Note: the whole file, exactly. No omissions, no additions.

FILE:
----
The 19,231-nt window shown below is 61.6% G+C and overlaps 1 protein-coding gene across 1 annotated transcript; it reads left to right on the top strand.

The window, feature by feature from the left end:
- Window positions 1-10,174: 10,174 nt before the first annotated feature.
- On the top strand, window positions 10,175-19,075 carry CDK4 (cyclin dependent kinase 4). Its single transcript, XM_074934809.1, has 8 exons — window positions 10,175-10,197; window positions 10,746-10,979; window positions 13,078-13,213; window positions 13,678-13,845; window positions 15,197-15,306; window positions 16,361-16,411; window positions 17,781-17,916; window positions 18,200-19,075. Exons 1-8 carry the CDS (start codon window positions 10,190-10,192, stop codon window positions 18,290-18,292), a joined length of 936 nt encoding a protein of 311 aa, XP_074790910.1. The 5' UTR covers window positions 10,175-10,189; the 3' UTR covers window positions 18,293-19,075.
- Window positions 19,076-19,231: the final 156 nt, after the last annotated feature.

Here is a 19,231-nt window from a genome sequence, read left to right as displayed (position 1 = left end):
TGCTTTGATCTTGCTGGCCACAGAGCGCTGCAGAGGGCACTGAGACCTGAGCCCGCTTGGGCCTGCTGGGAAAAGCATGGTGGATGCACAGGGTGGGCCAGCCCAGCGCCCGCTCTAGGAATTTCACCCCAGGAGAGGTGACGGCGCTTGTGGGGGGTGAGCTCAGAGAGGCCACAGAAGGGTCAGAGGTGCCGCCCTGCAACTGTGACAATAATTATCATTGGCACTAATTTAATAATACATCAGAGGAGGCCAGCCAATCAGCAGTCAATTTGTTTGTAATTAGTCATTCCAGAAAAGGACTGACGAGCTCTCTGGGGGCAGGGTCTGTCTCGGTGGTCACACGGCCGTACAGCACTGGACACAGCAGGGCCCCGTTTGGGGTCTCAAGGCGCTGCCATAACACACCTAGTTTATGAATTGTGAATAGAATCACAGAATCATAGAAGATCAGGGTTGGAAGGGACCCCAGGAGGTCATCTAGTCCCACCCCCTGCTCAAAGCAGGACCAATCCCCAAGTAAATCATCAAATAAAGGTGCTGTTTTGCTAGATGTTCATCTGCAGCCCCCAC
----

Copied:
The 19,231-nt window shown below is 61.6% G+C and overlaps 1 protein-coding gene across 1 annotated transcript; it reads left to right on the top strand.

The window, feature by feature from the left end:
- Window positions 1-10,174: 10,174 nt before the first annotated feature.
- On the top strand, window positions 10,175-19,075 carry CDK4 (cyclin dependent kinase 4). Its single transcript, XM_074934809.1, has 8 exons — window positions 10,175-10,197; window positions 10,746-10,979; window positions 13,078-13,213; window positions 13,678-13,845; window positions 15,197-15,306; window positions 16,361-16,411; window positions 17,781-17,916; window positions 18,200-19,075. Exons 1-8 carry the CDS (start codon window positions 10,190-10,192, stop codon window positions 18,290-18,292), a joined length of 936 nt encoding a protein of 311 aa, XP_074790910.1. The 5' UTR covers window positions 10,175-10,189; the 3' UTR covers window positions 18,293-19,075.
- Window positions 19,076-19,231: the final 156 nt, after the last annotated feature.

Here is a 19,231-nt window from a genome sequence, read left to right as displayed (position 1 = left end):
TGCTTTGATCTTGCTGGCCACAGAGCGCTGCAGAGGGCACTGAGACCTGAGCCCGCTTGGGCCTGCTGGGAAAAGCATGGTGGATGCACAGGGTGGGCCAGCCCAGCGCCCGCTCTAGGAATTTCACCCCAGGAGAGGTGACGGCGCTTGTGGGGGGTGAGCTCAGAGAGGCCACAGAAGGGTCAGAGGTGCCGCCCTGCAACTGTGACAATAATTATCATTGGCACTAATTTAATAATACATCAGAGGAGGCCAGCCAATCAGCAGTCAATTTGTTTGTAATTAGTCATTCCAGAAAAGGACTGACGAGCTCTCTGGGGGCAGGGTCTGTCTCGGTGGTCACACGGCCGTACAGCACTGGACACAGCAGGGCCCCGTTTGGGGTCTCAAGGCGCTGCCATAACACACCTAGTTTATGAATTGTGAATAGAATCACAGAATCATAGAAGATCAGGGTTGGAAGGGACCCCAGGAGGTCATCTAGTCCCACCCCCTGCTCAAAGCAGGACCAATCCCCAAGTAAATCATCAAATAAAGGTGCTGTTTTGCTAGATGTTCATCTGCAGCCCCCAC